I really was dis-heartened. I remember been in the mall last year and being extatic as the torch arrived, it was an amazing feeling, the crowd cheering it was such an atmosphere. I got nothing of that on Sunday, it just made me fell sad.

Citys of the world I believe will think long and hard about the kind of attention the games bring you it will be very hard under such a spotlight.

Im sure by 2012 the world will be ready to party and London will be a great stage for that, I think these games will be very spectacular and one hell of a show, but I think the IOC will breathe a massive sigh of relief once they are over

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I hope that hasn't affected their view of London 2012 or London. What do you think Jeremie?

I don't think it has.

London has already been awarded the Games and is preparing a spectacular Games.

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am i the only one who can see how all this publicity and headline news is fantastic for the IOC. we'll look back on the Beijing Area remembering the protests and the IOC response and the atmosphere of the Games. The marketing department must be very happy. if anything the publicity contributes to the continuation of the games and interest from prospective cities for decades to come.

I like the theory, but I can't see how anyone within the IOC can be happy about this. And if, as Jeremie suggests, they really did not see this coming, then one really has to ask some searching questions.

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am i the only one who can see how all this publicity and headline news is fantastic for the IOC. we'll look back on the Beijing Area remembering the protests and the IOC response and the atmosphere of the Games. The marketing department must be very happy. if anything the publicity contributes to the continuation of the games and interest from prospective cities for decades to come.

I don't see how you can think that Mo. This is one case where "any publicity is good publicity" is way off the mark. Sure, it's getting front page and lead news bulletin attention on the Games _ but for all the wrong reasons. Anybody who has witnessed a Torch relay before (and there's many of us here on GB who have) know that in the past it has been a cheerful, good-spirited occassion that does wonderful things in raising anticipation of the joyous games that are ahead. All this is doing is breeding discontent and anxiety about what is ahead. I can't see how the IOC can be happy about footage and images that are associating its name and the Olympics with conflict and divisiveness instead of joyousnness and easger anticipation.

Edited by Sir Roltel
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I can tell you from IOC sources that the IOC is not happy at all (and that's an understatement).

The most surprising is that they didn't see it coming...

And to support that:

SYDNEY, April 8 AAP - Senior Olympic officials have been dismayed by the vehemence of the pro-Tibet protests against the Olympic torch, Australian IOC member John Coates says.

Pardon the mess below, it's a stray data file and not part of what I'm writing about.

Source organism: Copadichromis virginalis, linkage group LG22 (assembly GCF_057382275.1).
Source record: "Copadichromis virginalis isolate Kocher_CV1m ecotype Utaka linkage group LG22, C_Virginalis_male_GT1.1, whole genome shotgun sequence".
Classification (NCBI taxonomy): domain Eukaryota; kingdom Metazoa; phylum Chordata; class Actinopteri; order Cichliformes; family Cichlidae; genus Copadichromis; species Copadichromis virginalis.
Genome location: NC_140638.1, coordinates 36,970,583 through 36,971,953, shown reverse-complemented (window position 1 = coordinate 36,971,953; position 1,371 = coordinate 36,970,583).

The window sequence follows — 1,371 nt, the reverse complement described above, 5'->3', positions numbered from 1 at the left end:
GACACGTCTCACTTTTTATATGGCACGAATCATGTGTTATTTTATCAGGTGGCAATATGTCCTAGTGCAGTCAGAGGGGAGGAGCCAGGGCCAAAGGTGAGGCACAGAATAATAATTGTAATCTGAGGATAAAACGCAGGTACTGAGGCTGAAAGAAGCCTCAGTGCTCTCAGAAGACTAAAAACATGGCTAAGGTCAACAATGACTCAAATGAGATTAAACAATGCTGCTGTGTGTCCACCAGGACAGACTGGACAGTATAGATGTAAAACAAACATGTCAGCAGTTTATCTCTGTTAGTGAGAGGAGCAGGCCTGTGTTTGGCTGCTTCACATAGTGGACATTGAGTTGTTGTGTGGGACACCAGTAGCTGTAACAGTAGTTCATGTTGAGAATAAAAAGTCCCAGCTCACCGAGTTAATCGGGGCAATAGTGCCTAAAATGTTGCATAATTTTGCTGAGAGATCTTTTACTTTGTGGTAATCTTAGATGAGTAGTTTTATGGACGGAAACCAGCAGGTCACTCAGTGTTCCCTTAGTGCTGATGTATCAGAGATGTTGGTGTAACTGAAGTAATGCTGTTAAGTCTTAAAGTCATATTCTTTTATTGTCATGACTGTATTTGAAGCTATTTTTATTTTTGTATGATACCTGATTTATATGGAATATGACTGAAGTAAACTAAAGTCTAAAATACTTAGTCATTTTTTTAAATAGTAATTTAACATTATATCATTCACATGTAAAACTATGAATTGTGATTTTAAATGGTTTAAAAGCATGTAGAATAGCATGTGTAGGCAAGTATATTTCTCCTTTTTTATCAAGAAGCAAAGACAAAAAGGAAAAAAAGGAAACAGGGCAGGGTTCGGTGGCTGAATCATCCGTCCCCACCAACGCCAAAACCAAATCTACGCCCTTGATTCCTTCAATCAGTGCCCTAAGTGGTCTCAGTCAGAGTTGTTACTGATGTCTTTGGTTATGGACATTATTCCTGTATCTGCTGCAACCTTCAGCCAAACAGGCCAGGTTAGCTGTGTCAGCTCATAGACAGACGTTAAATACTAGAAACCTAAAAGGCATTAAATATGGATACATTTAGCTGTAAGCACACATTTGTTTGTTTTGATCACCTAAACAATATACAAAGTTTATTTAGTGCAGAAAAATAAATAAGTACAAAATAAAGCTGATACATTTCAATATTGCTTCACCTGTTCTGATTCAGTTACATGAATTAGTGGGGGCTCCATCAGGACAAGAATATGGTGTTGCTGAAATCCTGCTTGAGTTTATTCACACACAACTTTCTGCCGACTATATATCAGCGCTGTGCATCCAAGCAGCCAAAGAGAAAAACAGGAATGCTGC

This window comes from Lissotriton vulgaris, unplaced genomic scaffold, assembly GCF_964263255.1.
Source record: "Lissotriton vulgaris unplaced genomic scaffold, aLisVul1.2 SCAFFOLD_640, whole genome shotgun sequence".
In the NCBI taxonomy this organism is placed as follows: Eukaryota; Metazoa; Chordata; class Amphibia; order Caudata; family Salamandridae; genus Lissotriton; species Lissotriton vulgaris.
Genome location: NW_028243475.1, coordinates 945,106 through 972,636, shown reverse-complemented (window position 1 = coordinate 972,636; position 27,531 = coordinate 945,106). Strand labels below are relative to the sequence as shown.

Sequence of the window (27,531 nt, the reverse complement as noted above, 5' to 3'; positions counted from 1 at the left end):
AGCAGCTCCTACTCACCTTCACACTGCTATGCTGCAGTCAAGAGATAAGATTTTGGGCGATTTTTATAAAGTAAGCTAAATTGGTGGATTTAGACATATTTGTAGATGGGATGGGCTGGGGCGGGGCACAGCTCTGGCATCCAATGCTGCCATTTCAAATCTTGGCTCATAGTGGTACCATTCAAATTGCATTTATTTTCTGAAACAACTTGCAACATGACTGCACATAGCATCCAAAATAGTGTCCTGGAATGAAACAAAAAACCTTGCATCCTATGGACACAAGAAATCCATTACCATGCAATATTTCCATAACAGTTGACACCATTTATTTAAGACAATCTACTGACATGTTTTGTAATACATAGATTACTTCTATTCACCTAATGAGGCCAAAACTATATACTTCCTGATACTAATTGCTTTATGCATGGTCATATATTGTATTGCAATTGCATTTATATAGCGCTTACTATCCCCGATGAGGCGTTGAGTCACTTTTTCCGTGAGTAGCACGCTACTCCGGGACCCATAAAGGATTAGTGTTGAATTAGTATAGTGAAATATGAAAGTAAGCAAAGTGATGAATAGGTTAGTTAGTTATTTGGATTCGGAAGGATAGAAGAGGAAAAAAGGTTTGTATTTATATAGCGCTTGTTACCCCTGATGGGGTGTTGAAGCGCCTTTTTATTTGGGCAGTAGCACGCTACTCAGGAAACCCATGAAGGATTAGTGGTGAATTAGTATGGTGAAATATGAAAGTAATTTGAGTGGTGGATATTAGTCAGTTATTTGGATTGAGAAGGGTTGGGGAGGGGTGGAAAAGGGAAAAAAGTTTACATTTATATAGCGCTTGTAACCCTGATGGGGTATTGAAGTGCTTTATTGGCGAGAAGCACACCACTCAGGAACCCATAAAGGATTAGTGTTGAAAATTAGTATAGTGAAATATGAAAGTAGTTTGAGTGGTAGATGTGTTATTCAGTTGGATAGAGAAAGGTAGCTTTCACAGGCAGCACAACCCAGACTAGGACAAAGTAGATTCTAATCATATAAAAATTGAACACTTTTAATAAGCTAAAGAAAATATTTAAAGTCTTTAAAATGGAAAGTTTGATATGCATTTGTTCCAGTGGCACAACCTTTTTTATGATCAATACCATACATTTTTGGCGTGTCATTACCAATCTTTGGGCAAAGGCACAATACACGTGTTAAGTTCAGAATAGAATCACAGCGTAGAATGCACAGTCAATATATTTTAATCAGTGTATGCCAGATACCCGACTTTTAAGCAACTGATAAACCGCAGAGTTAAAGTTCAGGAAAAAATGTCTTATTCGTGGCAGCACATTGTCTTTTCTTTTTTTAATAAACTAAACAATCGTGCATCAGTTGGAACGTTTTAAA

``We are not surprised that there are protests, but we did not expect that they would be violent protests,'' Coates today told AAP from Beijing, where he has been attending meetings four months out from the Games.

``We didn't expect that torch-bearers would be assaulted in the way they have been in Paris and London.

``That's a pity, and we trust that that won't be the case everywhere - and particularly in Australia.''

Coates supports the right of pro-Tibet activists to use the torch's Australian leg in Canberra on April 24 to publicise their cause.

``I think they're entitled to protest and those athletes who cherish the Olympic Games and who see the torch as a symbol of everything that's good about the Olympics should be able to enjoy the moment too.

``What I hope will happen is that we recognise each other's rights.

``Maybe I'm dreaming. We'll wait and see.''

Coates said that if the Chinese were alarmed at the torch protests they weren't showing it.

He attended a briefing today by Liu Qi, president of the Games organising committee BOCOG, which dealt with the torch relay, including the scheduled leg in Tibet itself.

``It was a very matter of fact report,'' Coates said.

``I don't think it's in their nature to share any concerns they might have in that regard. They certainly didn't today.''

Coates said he could not rule out that the level of publicity might encourage some in the Australian team to make their own protests in Beijing.

``They may, but I've had no current Australian team member come to me and express any concerns on any human rights issues.''

He said he had no problem with athletes expressing their opinions on Tibet or any other matter, provided it did not amount to a demonstration, which is forbidden under their eligibility conditions as Olympians.

``I've taken the view that expressing an opinion on human rights in a blog stops short of being a demonstration,'' he said.

``I'm happy to give them that opportunity and I don't think I'm breaching the IOC eligibility codes in doing so.

``We won't be censoring them.''

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I really think the events of this week have shaken the IOC. Rogge has finally called on China to start fulfilling it's moral obligations:

BEIJING, April 10, 2008 (AFP) - International Olympic Committee president Jacques Rogge called Thursday for China to respect its commitment to improve human rights ahead of the Beijing Games.

At a press conference, Rogge emphasised that Chinese officials promised when they made their bid to host the 2008 Summer Olympics that being awarded the Games would ``advance the social agenda of China, including human rights''.

``This is what I would call a moral engagement rather than a juridical (legal) one,'' he said.